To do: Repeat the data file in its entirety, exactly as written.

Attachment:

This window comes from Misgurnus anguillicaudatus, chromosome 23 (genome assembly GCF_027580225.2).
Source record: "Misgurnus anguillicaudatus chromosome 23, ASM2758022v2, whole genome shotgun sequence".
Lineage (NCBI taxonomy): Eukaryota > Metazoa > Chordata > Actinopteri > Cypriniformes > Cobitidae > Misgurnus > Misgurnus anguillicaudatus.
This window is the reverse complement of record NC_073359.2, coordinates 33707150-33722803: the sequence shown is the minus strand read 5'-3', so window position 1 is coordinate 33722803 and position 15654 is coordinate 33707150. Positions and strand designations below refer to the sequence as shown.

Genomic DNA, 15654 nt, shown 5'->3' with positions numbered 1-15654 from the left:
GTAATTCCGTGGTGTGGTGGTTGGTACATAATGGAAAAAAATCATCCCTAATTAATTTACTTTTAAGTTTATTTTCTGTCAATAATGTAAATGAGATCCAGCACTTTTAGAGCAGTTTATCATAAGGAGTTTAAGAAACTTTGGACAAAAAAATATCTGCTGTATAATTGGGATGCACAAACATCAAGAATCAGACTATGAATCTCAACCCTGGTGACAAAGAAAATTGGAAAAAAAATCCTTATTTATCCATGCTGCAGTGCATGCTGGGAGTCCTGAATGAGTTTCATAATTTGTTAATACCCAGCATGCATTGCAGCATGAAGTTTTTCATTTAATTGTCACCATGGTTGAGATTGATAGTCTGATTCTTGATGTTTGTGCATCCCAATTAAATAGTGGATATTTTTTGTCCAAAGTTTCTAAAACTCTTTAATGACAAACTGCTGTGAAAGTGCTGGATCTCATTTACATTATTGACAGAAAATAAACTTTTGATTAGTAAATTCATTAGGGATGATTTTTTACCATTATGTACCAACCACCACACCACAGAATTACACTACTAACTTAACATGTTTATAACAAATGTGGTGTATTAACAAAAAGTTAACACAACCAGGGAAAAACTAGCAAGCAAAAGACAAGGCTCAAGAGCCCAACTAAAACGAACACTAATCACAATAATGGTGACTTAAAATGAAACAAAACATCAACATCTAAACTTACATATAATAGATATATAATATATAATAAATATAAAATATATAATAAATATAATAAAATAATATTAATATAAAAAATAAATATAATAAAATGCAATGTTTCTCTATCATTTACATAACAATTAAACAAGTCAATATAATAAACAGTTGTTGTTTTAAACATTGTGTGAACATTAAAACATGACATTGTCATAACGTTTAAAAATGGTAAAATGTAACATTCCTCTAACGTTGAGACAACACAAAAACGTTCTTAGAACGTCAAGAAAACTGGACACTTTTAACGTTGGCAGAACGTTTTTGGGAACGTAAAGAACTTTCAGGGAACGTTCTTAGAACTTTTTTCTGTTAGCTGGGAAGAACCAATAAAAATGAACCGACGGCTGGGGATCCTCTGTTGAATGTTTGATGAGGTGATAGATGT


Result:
This window comes from Misgurnus anguillicaudatus, chromosome 23 (genome assembly GCF_027580225.2).
Source record: "Misgurnus anguillicaudatus chromosome 23, ASM2758022v2, whole genome shotgun sequence".
Lineage (NCBI taxonomy): Eukaryota > Metazoa > Chordata > Actinopteri > Cypriniformes > Cobitidae > Misgurnus > Misgurnus anguillicaudatus.
This window is the reverse complement of record NC_073359.2, coordinates 33707150-33722803: the sequence shown is the minus strand read 5'-3', so window position 1 is coordinate 33722803 and position 15654 is coordinate 33707150. Positions and strand designations below refer to the sequence as shown.

Genomic DNA, 15654 nt, shown 5'->3' with positions numbered 1-15654 from the left:
GTAATTCCGTGGTGTGGTGGTTGGTACATAATGGAAAAAAATCATCCCTAATTAATTTACTTTTAAGTTTATTTTCTGTCAATAATGTAAATGAGATCCAGCACTTTTAGAGCAGTTTATCATAAGGAGTTTAAGAAACTTTGGACAAAAAAATATCTGCTGTATAATTGGGATGCACAAACATCAAGAATCAGACTATGAATCTCAACCCTGGTGACAAAGAAAATTGGAAAAAAAATCCTTATTTATCCATGCTGCAGTGCATGCTGGGAGTCCTGAATGAGTTTCATAATTTGTTAATACCCAGCATGCATTGCAGCATGAAGTTTTTCATTTAATTGTCACCATGGTTGAGATTGATAGTCTGATTCTTGATGTTTGTGCATCCCAATTAAATAGTGGATATTTTTTGTCCAAAGTTTCTAAAACTCTTTAATGACAAACTGCTGTGAAAGTGCTGGATCTCATTTACATTATTGACAGAAAATAAACTTTTGATTAGTAAATTCATTAGGGATGATTTTTTACCATTATGTACCAACCACCACACCACAGAATTACACTACTAACTTAACATGTTTATAACAAATGTGGTGTATTAACAAAAAGTTAACACAACCAGGGAAAAACTAGCAAGCAAAAGACAAGGCTCAAGAGCCCAACTAAAACGAACACTAATCACAATAATGGTGACTTAAAATGAAACAAAACATCAACATCTAAACTTACATATAATAGATATATAATATATAATAAATATAAAATATATAATAAATATAATAAAATAATATTAATATAAAAAATAAATATAATAAAATGCAATGTTTCTCTATCATTTACATAACAATTAAACAAGTCAATATAATAAACAGTTGTTGTTTTAAACATTGTGTGAACATTAAAACATGACATTGTCATAACGTTTAAAAATGGTAAAATGTAACATTCCTCTAACGTTGAGACAACACAAAAACGTTCTTAGAACGTCAAGAAAACTGGACACTTTTAACGTTGGCAGAACGTTTTTGGGAACGTAAAGAACTTTCAGGGAACGTTCTTAGAACTTTTTTCTGTTAGCTGGGAAGAACCAATAAAAATGAACCGACGGCTGGGGATCCTCTGTTGAATGTTTGATGAGGTGATAGATGT